Tintin Forums

Tintin Forums / The Members Lounge /

Return of the British super heroes

Page  Page 1 of 2:  1  2  Next » 

John Sewell
Member
#1 · Posted: 25 Jan 2005 13:00
There's an interesting article in the latest SFX magazine, about the imminant return of some of the UK's 'forgotten' comic characters in new stories.

Essentially, Time-Warner (who also own DC) bought out IPC, once Britain's largest comic publisher, and in the process, acquired the rights to a lot of the old characters; the Spider, the Steel Claw, Robot Archie and so on. Now, thanks to the efforts of one Andrew Sumner, we're going to get a revamp of some of them in a DC / Wildstorm series entitled Albion, courtesy of bearded comics legend Alan Moore! No news yet about which of the characters will be getting a re-boot, but one of the scripters (Moore's son-in-law) is a member of another message board I contribute to, so if he posts anything interesting I'll relay it here!

I just hope that the characters are treated with a little more respect than they were in that woeful 90s revival from 2000AD! They had the Spider portrayed as an incurably insane canniballistic psychopath, to name but one indignity!

The article also says that Titan Books will be reprinting collections of the original strips, starting in 2005 with the Spider and Steel Claw. I'll definitely be picking them up - Titan are doing a decent job on Dan Dare - a little undersized but a boon to those like me who didn't find all of the Hawk reprints! I just think that after all this time, it's great to see some renewed interest in characters who've been all but forgotten - except by old gits like me!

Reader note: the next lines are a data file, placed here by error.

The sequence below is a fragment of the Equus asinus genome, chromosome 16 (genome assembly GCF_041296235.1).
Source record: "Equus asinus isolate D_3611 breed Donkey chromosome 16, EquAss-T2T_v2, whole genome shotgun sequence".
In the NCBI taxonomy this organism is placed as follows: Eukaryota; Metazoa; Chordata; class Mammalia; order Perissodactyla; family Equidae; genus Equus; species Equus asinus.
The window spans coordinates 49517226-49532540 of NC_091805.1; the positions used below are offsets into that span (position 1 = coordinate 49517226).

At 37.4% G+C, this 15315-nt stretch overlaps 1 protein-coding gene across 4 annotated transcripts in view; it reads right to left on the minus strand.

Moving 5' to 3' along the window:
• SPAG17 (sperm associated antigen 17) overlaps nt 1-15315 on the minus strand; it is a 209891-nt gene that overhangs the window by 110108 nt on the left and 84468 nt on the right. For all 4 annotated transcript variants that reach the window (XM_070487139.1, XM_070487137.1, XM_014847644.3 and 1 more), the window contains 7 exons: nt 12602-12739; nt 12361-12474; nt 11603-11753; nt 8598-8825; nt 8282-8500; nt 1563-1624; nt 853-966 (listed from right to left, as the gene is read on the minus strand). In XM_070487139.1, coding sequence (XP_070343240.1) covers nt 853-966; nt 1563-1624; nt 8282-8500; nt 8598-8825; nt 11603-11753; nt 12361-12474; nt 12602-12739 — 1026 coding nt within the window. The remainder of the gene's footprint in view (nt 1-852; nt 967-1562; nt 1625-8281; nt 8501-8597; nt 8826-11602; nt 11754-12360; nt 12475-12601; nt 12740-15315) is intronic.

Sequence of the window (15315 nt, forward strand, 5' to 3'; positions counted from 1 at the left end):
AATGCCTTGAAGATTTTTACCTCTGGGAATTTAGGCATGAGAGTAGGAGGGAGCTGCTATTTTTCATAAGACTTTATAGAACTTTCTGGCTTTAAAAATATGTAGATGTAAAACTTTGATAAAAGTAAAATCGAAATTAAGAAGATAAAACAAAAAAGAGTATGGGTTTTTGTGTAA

rastapopoulos
Member
#2 · Posted: 25 Jan 2005 14:46
John. Are you a big Eagle fan by any chance? You may be able to assist me. Im trying to locate an issue of Eagle Monthly from the early nineties (1991, maybe 1992). The reason is that me and my mate had our pictures printed in the Fan-art Gallery. But we have both never seen them.

The story goes....(yawn)...my friend and I bought a few copies of Eagle monthly, mainly due to the awesome 'Charley's War' series which they were re-printing. Me and my mate were big 'Commando' fans and found Charley's war a great (yet historically factual) read. We both competitively drew pictures to send in, me a German stormtrooper firing his mauser in a trench, and my friend sent a picture of a Tommy chucking a hand grenade. Anyway, for some reason or another we both did not get anymore issues (probably subject to availablity - we were only 10) of the Eagle Monthly. However a few months later we both recevied a Japanese Robot kit to make, with no letter or compliments slip. Puzzled we both realised that it must have been Eagle Monthly that sent them, as they sent you a prize for getting your picture published. We couldnt find anymore Eagle Monthly's i think they didnt run it for long. I'm still good friends with my pal and we would both be over the moon to find the issue.

Any ideas where to look? I tried getting in contact with an Eagle fanzine editor once, but the email kept coming back saying the email address didnt exist.
John Sewell
Member
#3 · Posted: 25 Jan 2005 15:26 · Edited by: John Sewell
Hmm... I'll keep my eyes open for you Rasta' , as it's the sort of thing which turns up every now and then in the second hand bookshops I haunt. I've got a visit to Hay-on-Wye coming up in a few months, and the town is full of 'em. Lots of old magazines and comics too - I picked up a copy of the Beano from the week I was born for a couple of quid!